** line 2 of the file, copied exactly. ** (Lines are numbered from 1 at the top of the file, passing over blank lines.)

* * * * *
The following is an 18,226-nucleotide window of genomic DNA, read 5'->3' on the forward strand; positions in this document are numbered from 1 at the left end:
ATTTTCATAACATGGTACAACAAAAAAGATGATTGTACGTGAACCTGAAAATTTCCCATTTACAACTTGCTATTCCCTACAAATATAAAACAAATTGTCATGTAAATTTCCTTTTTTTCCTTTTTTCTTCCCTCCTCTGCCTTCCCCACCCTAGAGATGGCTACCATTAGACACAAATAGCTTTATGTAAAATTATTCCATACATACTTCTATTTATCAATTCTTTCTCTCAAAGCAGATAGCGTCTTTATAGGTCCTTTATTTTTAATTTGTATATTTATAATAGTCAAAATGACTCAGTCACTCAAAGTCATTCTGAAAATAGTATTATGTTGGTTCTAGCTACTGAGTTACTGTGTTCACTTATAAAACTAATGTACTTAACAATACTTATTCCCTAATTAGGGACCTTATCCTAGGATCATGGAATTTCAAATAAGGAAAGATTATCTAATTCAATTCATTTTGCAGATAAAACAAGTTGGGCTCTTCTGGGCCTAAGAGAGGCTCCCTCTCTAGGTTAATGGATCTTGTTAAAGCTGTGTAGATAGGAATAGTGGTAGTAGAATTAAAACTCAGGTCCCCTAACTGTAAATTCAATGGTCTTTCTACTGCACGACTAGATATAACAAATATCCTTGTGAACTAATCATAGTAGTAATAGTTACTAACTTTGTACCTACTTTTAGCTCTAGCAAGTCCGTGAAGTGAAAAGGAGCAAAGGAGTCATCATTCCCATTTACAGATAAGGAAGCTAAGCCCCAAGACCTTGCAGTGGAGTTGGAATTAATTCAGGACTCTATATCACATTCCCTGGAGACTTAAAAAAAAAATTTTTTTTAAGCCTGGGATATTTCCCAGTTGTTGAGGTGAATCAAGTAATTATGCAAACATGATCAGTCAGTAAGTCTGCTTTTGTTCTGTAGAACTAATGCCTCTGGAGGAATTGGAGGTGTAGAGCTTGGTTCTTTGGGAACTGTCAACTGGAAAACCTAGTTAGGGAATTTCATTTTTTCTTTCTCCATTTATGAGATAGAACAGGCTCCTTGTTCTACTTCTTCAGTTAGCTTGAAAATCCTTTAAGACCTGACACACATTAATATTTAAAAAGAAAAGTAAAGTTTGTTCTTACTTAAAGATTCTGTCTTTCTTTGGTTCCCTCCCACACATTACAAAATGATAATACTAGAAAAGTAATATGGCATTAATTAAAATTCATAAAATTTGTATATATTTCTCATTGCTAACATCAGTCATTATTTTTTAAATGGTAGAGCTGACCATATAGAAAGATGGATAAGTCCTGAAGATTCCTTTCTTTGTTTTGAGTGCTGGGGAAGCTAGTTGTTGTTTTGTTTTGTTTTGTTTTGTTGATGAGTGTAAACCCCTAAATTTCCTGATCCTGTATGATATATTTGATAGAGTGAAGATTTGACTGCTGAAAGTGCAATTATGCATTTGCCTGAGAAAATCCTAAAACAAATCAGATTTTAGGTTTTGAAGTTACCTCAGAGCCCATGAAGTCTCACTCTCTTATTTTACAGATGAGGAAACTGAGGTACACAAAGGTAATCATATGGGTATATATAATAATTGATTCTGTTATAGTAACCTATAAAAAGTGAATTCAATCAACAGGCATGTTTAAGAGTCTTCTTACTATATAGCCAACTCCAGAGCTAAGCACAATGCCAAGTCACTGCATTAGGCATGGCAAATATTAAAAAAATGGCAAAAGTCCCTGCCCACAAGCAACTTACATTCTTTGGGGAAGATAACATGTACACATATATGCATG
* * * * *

ATTTTCATAACATGGTACAACAAAAAAGATGATTGTACGTGAACCTGAAAATTTCCCATTTACAACTTGCTATTCCCTACAAATATAAAACAAATTGTCATGTAAATTTCCTTTTTTTCCTTTTTTCTTCCCTCCTCTGCCTTCCCCACCCTAGAGATGGCTACCATTAGACACAAATAGCTTTATGTAAAATTATTCCATACATACTTCTATTTATCAATTCTTTCTCTCAAAGCAGATAGCGTCTTTATAGGTCCTTTATTTTTAATTTGTATATTTATAATAGTCAAAATGACTCAGTCACTCAAAGTCATTCTGAAAATAGTATTATGTTGGTTCTAGCTACTGAGTTACTGTGTTCACTTATAAAACTAATGTACTTAACAATACTTATTCCCTAATTAGGGACCTTATCCTAGGATCATGGAATTTCAAATAAGGAAAGATTATCTAATTCAATTCATTTTGCAGATAAAACAAGTTGGGCTCTTCTGGGCCTAAGAGAGGCTCCCTCTCTAGGTTAATGGATCTTGTTAAAGCTGTGTAGATAGGAATAGTGGTAGTAGAATTAAAACTCAGGTCCCCTAACTGTAAATTCAATGGTCTTTCTACTGCACGACTAGATATAACAAATATCCTTGTGAACTAATCATAGTAGTAATAGTTACTAACTTTGTACCTACTTTTAGCTCTAGCAAGTCCGTGAAGTGAAAAGGAGCAAAGGAGTCATCATTCCCATTTACAGATAAGGAAGCTAAGCCCCAAGACCTTGCAGTGGAGTTGGAATTAATTCAGGACTCTATATCACATTCCCTGGAGACTTAAAAAAAAAATTTTTTTTAAGCCTGGGATATTTCCCAGTTGTTGAGGTGAATCAAGTAATTATGCAAACATGATCAGTCAGTAAGTCTGCTTTTGTTCTGTAGAACTAATGCCTCTGGAGGAATTGGAGGTGTAGAGCTTGGTTCTTTGGGAACTGTCAACTGGAAAACCTAGTTAGGGAATTTCATTTTTTCTTTCTCCATTTATGAGATAGAACAGGCTCCTTGTTCTACTTCTTCAGTTAGCTTGAAAATCCTTTAAGACCTGACACACATTAATATTTAAAAAGAAAAGTAAAGTTTGTTCTTACTTAAAGATTCTGTCTTTCTTTGGTTCCCTCCCACACATTACAAAATGATAATACTAGAAAAGTAATATGGCATTAATTAAAATTCATAAAATTTGTATATATTTCTCATTGCTAACATCAGTCATTATTTTTTAAATGGTAGAGCTGACCATATAGAAAGATGGATAAGTCCTGAAGATTCCTTTCTTTGTTTTGAGTGCTGGGGAAGCTAGTTGTTGTTTTGTTTTGTTTTGTTTTGTTGATGAGTGTAAACCCCTAAATTTCCTGATCCTGTATGATATATTTGATAGAGTGAAGATTTGACTGCTGAAAGTGCAATTATGCATTTGCCTGAGAAAATCCTAAAACAAATCAGATTTTAGGTTTTGAAGTTACCTCAGAGCCCATGAAGTCTCACTCTCTTATTTTACAGATGAGGAAACTGAGGTACACAAAGGTAATCATATGGGTATATATAATAATTGATTCTGTTATAGTAACCTATAAAAAGTGAATTCAATCAACAGGCATGTTTAAGAGTCTTCTTACTATATAGCCAACTCCAGAGCTAAGCACAATGCCAAGTCACTGCATTAGGCATGGCAAATATTAAAAAAATGGCAAAAGTCCCTGCCCACAAGCAACTTACATTCTTTGGGGAAGATAACATGTACACATATATGCATG